According to a recent report by estate agents Hamptons, over the last four years the number of landlords operating their buy to let business through a limited company has doubled.
There were 47,400 new buy-to-let companies incorporated in 2021 right across the UK, the figures being derived from Companies House data – that’s the highest number since the changes to the tax system under the then chancellor George Osborne resulted in landlords paying more income tax.
Higher rate taxpayers
In particular, higher rate taxpayers with rental income, in addition to a salary, lose out because rental income is simply added to their employment income before the deduction of costs and this determines your tax band. On the other hand, owning properties through a limited company benefits certain people, so many higher rate taxpayers find it more tax-efficient than owning property as a private individual.
The chancellor’s tax changes were introduced through what’s known as “Section 24” which came into effect in 2017. It applied increasing tax liabilities on a sliding scale as investors with properties in their personal names had their ability to claim mortgage interest as an expense gradually reduced over a 4-year period to 2021.
Individual buy to let landlords are now effectively taxed on turnover, whereas company landlords are taxed on profit – they can deduct full expenses. It has meant that it’s often more tax efficient to buy new rental properties through a limited company, or even transfer existing owned properties into one.
Growth in number of incorporations slowing
Hamptons thinks that the number of new buy-to-let incorporations in 2021 is now probably close to its peak, with the trend expected to decline in 2022. This may be as a result of last years’ stamp duty holiday which to some extent boosted new buy to let investor numbers. In addition, those investors who could transfer properties from a personal to a company name have had a full five years to do so since the 2017 tax hike.
The number of buy-to-let companies now in operation in the UK topped the 200,000 mark as the country emerged from the first lockdown, says Hamptons, but by 2021 this figure rose to a new total of 269,300. Approximately 40% of these buy to let companies existed before the introduction of the new tax regime, so well over half have been registered since.
Small-scale landlords still dominate the sector
With small-scale landlords still dominating the sector – as opposed to larger institutions – with an estimated 4.4 million privately rented households in England. It’s a sector that’s doubled over the last 20 years. Hamptons estimate that around half of all new landlord purchases last year used a company to hold their buy to let. 40% of these new purchases went into a limited company that was less than a year old.
The bulk of new buy-to-let companies set up in 2021 were in London and the South East, with the two regions together accounting for 45% of all new incorporations. That’s not surprising as by far the bulk of all UK buy to lets reside in the south east of the country.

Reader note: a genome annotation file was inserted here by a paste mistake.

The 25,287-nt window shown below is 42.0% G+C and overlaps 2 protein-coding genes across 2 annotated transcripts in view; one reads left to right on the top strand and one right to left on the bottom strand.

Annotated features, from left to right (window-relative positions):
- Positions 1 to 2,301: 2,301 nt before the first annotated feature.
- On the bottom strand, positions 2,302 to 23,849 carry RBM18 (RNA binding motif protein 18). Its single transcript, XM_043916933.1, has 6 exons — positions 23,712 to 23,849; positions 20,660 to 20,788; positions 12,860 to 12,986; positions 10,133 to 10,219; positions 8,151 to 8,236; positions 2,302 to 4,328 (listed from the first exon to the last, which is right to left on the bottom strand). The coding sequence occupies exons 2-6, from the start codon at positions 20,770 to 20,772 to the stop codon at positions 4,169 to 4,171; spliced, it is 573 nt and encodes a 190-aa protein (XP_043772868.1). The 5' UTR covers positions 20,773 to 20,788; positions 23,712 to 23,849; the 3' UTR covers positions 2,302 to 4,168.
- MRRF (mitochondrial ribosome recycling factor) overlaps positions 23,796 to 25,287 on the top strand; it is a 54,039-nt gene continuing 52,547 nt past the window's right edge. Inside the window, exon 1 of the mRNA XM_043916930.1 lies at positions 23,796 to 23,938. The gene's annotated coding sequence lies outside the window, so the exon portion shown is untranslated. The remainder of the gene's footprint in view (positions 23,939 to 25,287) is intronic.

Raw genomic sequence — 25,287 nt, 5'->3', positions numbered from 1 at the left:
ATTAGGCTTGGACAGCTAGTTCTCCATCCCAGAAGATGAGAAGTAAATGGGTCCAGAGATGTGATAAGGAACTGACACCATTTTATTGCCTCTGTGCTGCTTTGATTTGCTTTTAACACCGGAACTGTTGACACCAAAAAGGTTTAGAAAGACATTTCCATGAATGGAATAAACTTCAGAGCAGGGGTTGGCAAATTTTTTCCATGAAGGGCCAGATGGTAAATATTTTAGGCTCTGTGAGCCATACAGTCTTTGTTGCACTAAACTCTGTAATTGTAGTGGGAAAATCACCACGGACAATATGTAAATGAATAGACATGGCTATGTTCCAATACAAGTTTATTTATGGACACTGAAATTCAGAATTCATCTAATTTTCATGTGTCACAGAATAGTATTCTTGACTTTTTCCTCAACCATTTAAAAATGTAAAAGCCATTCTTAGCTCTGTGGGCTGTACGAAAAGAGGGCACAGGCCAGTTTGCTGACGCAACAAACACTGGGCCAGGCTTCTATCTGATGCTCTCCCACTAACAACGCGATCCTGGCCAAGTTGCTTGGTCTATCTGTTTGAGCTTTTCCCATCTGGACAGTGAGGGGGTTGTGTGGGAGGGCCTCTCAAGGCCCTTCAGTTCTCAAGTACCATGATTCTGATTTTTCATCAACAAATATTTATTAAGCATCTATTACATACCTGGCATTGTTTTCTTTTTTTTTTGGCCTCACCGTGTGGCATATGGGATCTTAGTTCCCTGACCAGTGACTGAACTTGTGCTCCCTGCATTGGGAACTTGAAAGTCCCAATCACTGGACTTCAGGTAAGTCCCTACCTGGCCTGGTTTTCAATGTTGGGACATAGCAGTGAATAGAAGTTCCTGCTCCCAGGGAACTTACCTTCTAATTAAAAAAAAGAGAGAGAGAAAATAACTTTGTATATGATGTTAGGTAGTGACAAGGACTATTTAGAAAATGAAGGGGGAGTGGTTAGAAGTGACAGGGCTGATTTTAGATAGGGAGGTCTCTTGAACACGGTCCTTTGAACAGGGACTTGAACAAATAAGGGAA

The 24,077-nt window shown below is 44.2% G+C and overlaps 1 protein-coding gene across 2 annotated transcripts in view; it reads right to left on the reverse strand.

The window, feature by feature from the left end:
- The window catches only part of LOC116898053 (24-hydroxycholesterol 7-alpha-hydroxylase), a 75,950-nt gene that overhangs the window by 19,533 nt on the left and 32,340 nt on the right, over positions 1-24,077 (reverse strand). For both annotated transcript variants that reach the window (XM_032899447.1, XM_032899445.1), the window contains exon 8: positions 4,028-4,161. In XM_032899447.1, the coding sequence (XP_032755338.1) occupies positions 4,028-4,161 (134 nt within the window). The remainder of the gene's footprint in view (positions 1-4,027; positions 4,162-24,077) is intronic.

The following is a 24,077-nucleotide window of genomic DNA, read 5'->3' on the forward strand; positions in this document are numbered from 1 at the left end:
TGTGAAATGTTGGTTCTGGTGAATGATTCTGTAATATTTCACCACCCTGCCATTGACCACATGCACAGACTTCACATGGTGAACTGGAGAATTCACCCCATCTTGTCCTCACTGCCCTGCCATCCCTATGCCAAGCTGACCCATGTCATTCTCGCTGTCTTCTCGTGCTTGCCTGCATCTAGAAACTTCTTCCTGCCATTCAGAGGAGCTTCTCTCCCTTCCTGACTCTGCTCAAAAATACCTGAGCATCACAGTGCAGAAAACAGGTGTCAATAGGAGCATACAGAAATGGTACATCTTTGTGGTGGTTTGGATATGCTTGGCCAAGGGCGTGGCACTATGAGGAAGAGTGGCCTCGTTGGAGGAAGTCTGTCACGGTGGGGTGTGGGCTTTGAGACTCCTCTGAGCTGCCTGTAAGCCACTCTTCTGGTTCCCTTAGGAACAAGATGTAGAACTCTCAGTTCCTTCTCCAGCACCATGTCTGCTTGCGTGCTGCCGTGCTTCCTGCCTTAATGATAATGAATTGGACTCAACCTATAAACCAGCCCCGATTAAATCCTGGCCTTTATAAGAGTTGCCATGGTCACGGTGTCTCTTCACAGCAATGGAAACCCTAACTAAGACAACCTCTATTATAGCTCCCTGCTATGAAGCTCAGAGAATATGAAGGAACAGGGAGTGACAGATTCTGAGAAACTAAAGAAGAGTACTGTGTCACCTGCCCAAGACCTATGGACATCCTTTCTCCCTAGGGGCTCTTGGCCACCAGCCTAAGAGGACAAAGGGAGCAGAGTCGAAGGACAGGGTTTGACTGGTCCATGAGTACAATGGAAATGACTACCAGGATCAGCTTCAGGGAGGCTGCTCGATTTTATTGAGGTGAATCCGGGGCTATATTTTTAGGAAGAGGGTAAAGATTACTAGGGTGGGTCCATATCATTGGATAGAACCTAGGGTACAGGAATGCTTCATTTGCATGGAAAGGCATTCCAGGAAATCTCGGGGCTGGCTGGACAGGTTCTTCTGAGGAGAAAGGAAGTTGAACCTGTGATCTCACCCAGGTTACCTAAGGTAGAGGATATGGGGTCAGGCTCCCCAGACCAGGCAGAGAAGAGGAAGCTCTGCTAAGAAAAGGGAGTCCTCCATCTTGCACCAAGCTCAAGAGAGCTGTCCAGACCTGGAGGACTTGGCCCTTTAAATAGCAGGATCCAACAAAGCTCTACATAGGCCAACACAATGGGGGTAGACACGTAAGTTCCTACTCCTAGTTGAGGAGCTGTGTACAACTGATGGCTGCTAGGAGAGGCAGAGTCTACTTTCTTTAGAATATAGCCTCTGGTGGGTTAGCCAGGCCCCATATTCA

These two regions have long dominated the incorporation trend. Considerably higher average rents has meant that the tax advantages from incorporation are generally more favourable in these regions. Only the North East (-6%) saw fewer buy-to-let companies set up in 2021 than in 2020 according to Hamptons.
The other side of the coin is that while the number of new buy-to-let incorporations has continued to grow, around 15,200 limited companies were shut down or made dormant in 2021. This would equate to around 6% of all buy-to-let companies still operating. The average buy to let property company closes after 5.8 years. This figure has continued to fall in recent years while at the same time the number of incorporations has increased.
Easy to set-up a new company
Setting up a new buy-to-let limited company is inexpensive and can be done easily online through Companies House in a few minutes. But before going down this route you should seek advice from an accountant, legal advisor or financial planner as everyone’s situation is different and using a limited company for buy to let investments does not benefit everyone.
One major advantage of owning through a limited company is that it’s simpler to transfer ownership than if properties are privately held. In this case the property does not change owners but remains under the company’s ownership, which may protect the transaction from Stamp Duty, Inheritance Tax and Capital Gains Tax (CGT). This is useful tax planning aid when property and estates are being passed on from one generation to the next.
Profits can be retained within the company when properties earn income and when they are sold, helping the owners protect themselves against certain tax liabilities because income can be taken as dividends, and on a sale there’s technically no capital gain. It can help provide more capital for expansion.
Limited liability gives protection of your personal assets like your home, but it can make mortgage applications more difficult – you may need to give personal guarantees. The main drawback to incorporation is having to pay stamp duty and capital gains tax if you want to sell your existing investments into your company.
Always seek professional advice before making important decisions like investing through a limited company.